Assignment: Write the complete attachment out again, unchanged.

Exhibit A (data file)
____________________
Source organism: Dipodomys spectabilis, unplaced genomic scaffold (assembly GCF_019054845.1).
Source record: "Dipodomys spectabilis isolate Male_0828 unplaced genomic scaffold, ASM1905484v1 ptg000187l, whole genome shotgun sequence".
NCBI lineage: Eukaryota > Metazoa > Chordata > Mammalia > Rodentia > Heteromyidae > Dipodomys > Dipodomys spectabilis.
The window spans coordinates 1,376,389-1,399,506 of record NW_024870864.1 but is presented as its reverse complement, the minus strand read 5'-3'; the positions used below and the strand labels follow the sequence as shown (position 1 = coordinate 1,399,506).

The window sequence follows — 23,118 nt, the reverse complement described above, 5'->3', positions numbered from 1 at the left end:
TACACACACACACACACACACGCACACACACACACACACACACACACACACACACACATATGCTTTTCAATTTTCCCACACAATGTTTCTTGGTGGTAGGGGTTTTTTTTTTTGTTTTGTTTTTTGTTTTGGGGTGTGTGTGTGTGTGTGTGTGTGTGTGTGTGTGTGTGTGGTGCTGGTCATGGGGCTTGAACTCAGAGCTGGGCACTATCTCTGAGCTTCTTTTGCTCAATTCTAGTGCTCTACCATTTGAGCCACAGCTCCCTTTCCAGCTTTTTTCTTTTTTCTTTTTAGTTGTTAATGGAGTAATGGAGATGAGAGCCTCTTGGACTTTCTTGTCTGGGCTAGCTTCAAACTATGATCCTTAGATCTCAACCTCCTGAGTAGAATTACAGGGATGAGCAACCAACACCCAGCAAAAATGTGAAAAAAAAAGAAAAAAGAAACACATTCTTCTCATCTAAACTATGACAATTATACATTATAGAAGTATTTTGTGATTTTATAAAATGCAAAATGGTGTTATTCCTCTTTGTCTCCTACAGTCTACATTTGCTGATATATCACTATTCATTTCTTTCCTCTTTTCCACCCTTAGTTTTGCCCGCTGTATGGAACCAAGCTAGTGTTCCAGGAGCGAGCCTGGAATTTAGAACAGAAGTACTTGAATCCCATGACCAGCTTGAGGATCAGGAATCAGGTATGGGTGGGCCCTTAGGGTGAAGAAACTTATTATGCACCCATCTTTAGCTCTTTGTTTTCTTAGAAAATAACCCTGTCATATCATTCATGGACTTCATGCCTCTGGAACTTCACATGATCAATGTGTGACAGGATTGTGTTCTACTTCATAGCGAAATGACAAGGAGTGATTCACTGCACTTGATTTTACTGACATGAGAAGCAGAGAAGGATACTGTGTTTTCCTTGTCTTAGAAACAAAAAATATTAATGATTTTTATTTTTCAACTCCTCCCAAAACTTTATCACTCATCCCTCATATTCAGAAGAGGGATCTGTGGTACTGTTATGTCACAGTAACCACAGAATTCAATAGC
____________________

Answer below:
Source organism: Dipodomys spectabilis, unplaced genomic scaffold (assembly GCF_019054845.1).
Source record: "Dipodomys spectabilis isolate Male_0828 unplaced genomic scaffold, ASM1905484v1 ptg000187l, whole genome shotgun sequence".
NCBI lineage: Eukaryota > Metazoa > Chordata > Mammalia > Rodentia > Heteromyidae > Dipodomys > Dipodomys spectabilis.
The window spans coordinates 1,376,389-1,399,506 of record NW_024870864.1 but is presented as its reverse complement, the minus strand read 5'-3'; the positions used below and the strand labels follow the sequence as shown (position 1 = coordinate 1,399,506).

The window sequence follows — 23,118 nt, the reverse complement described above, 5'->3', positions numbered from 1 at the left end:
TACACACACACACACACACACGCACACACACACACACACACACACACACACACACACATATGCTTTTCAATTTTCCCACACAATGTTTCTTGGTGGTAGGGGTTTTTTTTTTTGTTTTGTTTTTTGTTTTGGGGTGTGTGTGTGTGTGTGTGTGTGTGTGTGTGTGTGTGTGGTGCTGGTCATGGGGCTTGAACTCAGAGCTGGGCACTATCTCTGAGCTTCTTTTGCTCAATTCTAGTGCTCTACCATTTGAGCCACAGCTCCCTTTCCAGCTTTTTTCTTTTTTCTTTTTAGTTGTTAATGGAGTAATGGAGATGAGAGCCTCTTGGACTTTCTTGTCTGGGCTAGCTTCAAACTATGATCCTTAGATCTCAACCTCCTGAGTAGAATTACAGGGATGAGCAACCAACACCCAGCAAAAATGTGAAAAAAAAAGAAAAAAGAAACACATTCTTCTCATCTAAACTATGACAATTATACATTATAGAAGTATTTTGTGATTTTATAAAATGCAAAATGGTGTTATTCCTCTTTGTCTCCTACAGTCTACATTTGCTGATATATCACTATTCATTTCTTTCCTCTTTTCCACCCTTAGTTTTGCCCGCTGTATGGAACCAAGCTAGTGTTCCAGGAGCGAGCCTGGAATTTAGAACAGAAGTACTTGAATCCCATGACCAGCTTGAGGATCAGGAATCAGGTATGGGTGGGCCCTTAGGGTGAAGAAACTTATTATGCACCCATCTTTAGCTCTTTGTTTTCTTAGAAAATAACCCTGTCATATCATTCATGGACTTCATGCCTCTGGAACTTCACATGATCAATGTGTGACAGGATTGTGTTCTACTTCATAGCGAAATGACAAGGAGTGATTCACTGCACTTGATTTTACTGACATGAGAAGCAGAGAAGGATACTGTGTTTTCCTTGTCTTAGAAACAAAAAATATTAATGATTTTTATTTTTCAACTCCTCCCAAAACTTTATCACTCATCCCTCATATTCAGAAGAGGGATCTGTGGTACTGTTATGTCACAGTAACCACAGAATTCAATAGC